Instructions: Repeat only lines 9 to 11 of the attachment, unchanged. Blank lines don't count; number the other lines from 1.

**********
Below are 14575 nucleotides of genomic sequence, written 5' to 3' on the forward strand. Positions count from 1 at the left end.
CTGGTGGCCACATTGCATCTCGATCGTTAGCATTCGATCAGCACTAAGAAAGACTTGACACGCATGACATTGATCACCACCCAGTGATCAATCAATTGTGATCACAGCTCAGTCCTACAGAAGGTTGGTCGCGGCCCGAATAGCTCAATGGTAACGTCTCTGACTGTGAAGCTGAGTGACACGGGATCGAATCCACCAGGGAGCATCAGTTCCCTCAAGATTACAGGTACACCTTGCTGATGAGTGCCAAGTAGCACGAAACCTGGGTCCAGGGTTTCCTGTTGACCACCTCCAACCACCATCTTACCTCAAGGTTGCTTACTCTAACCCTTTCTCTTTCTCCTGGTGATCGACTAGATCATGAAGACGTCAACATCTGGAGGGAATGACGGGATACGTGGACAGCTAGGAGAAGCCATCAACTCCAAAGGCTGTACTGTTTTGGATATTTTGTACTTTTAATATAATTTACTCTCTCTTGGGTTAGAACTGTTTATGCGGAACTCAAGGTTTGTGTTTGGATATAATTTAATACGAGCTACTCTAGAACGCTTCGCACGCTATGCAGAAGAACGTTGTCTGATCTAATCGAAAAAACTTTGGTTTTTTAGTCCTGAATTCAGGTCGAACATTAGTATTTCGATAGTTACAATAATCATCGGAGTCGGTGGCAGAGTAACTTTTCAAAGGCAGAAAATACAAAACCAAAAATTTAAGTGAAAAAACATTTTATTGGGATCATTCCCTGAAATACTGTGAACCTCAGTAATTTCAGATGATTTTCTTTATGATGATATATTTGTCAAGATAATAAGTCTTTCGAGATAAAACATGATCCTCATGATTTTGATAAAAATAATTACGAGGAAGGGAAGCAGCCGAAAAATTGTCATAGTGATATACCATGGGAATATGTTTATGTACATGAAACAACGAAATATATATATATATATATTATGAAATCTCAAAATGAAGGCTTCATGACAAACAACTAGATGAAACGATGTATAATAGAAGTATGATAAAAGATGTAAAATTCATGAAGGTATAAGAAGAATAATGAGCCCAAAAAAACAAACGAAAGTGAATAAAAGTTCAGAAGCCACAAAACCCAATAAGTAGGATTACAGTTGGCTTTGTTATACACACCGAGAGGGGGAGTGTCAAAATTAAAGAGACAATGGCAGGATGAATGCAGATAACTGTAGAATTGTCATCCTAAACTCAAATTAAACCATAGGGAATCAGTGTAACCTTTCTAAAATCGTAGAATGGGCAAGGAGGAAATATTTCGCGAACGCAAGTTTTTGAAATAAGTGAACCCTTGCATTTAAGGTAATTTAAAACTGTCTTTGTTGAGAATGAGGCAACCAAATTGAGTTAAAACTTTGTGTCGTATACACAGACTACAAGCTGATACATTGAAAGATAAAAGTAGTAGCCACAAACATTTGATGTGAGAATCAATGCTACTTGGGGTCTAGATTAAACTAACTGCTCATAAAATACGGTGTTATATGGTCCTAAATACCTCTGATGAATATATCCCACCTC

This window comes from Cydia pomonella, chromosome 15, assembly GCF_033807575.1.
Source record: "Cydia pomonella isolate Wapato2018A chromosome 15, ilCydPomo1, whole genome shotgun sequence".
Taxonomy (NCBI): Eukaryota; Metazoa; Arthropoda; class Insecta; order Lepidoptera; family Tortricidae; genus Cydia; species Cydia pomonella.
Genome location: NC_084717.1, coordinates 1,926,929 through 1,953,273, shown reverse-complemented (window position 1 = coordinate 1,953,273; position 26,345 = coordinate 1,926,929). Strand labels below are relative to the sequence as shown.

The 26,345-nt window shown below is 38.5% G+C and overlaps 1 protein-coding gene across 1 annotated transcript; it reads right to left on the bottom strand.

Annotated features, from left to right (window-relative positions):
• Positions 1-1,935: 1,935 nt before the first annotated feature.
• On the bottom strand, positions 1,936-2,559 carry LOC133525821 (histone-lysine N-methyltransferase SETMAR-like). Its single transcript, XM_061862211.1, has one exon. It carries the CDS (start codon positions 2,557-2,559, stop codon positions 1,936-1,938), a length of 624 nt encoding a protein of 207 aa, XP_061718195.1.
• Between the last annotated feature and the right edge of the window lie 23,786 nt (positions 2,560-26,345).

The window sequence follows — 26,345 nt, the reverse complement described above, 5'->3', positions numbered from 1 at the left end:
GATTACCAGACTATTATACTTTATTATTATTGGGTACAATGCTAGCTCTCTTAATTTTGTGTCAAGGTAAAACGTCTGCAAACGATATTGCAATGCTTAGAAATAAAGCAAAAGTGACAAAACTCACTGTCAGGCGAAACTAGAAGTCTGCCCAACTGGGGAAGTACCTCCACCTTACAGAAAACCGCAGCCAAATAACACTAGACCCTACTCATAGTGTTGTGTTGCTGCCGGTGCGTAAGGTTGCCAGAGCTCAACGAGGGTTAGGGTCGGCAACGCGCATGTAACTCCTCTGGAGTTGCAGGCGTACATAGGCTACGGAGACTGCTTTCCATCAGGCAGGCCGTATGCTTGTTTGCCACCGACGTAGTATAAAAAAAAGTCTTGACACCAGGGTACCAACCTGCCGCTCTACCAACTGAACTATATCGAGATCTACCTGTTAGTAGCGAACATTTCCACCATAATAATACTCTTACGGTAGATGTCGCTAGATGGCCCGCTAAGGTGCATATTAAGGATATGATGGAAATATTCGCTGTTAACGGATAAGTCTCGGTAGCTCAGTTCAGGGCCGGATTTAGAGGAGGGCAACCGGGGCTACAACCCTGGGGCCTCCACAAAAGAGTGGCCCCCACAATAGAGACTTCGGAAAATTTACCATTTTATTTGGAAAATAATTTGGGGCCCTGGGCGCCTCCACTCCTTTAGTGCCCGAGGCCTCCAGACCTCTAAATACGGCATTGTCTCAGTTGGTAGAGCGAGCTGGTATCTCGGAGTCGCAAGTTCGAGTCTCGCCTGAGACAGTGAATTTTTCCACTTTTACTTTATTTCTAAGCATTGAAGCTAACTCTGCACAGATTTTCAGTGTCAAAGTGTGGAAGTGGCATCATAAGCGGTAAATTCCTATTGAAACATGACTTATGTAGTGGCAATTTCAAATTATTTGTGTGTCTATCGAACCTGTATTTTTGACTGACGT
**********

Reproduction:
• Positions 1-1,935: 1,935 nt before the first annotated feature.
• On the bottom strand, positions 1,936-2,559 carry LOC133525821 (histone-lysine N-methyltransferase SETMAR-like). Its single transcript, XM_061862211.1, has one exon. It carries the CDS (start codon positions 2,557-2,559, stop codon positions 1,936-1,938), a length of 624 nt encoding a protein of 207 aa, XP_061718195.1.
• Between the last annotated feature and the right edge of the window lie 23,786 nt (positions 2,560-26,345).